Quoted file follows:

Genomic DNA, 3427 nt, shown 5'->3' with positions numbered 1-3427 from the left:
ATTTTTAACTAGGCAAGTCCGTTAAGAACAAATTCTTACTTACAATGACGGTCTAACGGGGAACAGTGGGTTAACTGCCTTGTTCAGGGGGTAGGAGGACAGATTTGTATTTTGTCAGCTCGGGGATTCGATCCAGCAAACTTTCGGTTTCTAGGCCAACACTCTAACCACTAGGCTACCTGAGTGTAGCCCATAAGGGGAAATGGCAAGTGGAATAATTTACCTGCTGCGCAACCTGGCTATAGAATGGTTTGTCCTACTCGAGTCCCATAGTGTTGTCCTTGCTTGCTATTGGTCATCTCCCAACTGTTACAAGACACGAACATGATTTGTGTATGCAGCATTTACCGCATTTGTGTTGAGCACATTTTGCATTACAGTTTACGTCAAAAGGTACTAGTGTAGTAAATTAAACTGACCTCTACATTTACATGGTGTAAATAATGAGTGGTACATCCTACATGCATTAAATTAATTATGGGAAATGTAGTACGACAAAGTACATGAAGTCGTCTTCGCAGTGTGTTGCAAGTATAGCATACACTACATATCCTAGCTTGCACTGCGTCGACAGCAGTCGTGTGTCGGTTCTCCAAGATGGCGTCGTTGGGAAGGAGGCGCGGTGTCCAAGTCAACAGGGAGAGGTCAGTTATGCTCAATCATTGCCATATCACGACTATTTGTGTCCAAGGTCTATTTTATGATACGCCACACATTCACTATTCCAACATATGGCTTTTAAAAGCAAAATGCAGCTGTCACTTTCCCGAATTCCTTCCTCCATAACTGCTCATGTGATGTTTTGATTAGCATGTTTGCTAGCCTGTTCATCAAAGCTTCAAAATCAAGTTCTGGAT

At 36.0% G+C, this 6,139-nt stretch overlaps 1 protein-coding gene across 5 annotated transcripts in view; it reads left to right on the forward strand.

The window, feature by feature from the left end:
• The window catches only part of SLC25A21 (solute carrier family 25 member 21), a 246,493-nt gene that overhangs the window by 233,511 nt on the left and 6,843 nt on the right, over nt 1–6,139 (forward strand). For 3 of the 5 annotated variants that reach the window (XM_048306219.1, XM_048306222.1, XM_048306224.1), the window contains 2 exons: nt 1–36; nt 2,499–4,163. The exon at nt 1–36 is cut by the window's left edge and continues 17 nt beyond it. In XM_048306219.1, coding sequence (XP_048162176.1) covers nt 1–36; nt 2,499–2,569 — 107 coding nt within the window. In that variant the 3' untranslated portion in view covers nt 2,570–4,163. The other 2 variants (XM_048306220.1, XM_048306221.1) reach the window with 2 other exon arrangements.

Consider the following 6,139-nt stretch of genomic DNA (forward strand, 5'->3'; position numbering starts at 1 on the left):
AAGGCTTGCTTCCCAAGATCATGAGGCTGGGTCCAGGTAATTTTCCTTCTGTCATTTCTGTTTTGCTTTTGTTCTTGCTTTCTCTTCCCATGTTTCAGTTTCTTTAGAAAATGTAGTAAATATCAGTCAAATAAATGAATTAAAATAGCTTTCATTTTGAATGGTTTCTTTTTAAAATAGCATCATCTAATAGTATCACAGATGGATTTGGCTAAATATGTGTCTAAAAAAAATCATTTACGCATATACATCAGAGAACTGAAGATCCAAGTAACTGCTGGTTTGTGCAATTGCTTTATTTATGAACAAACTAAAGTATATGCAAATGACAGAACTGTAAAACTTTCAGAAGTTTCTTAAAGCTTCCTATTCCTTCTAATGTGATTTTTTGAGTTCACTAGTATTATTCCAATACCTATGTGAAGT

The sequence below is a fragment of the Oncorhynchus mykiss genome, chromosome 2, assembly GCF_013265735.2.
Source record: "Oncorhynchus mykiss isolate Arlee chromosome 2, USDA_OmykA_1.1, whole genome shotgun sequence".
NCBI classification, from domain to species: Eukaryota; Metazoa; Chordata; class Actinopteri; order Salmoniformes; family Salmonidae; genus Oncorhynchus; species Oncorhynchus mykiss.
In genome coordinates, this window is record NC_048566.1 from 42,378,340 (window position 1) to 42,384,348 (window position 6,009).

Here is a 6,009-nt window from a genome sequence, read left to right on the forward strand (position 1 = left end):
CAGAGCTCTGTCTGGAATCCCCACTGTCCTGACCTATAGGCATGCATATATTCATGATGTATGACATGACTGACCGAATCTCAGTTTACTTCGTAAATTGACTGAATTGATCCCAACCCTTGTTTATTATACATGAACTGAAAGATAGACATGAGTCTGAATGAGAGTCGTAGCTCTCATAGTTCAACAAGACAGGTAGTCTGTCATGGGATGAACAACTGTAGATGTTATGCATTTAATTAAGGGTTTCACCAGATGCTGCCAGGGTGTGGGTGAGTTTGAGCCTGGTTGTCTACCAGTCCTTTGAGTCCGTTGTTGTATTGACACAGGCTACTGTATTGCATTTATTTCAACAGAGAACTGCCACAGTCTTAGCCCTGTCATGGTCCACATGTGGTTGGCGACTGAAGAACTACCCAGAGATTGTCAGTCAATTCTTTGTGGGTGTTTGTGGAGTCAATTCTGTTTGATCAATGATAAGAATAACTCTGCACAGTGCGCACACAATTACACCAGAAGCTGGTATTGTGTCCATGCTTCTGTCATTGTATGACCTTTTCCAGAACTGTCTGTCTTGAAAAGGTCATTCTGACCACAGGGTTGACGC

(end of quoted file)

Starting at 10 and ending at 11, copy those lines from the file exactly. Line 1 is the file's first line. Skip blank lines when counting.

NCBI classification, from domain to species: Eukaryota; Metazoa; Chordata; class Actinopteri; order Salmoniformes; family Salmonidae; genus Oncorhynchus; species Oncorhynchus mykiss.
In genome coordinates, this window is record NC_048566.1 from 42,378,340 (window position 1) to 42,384,348 (window position 6,009).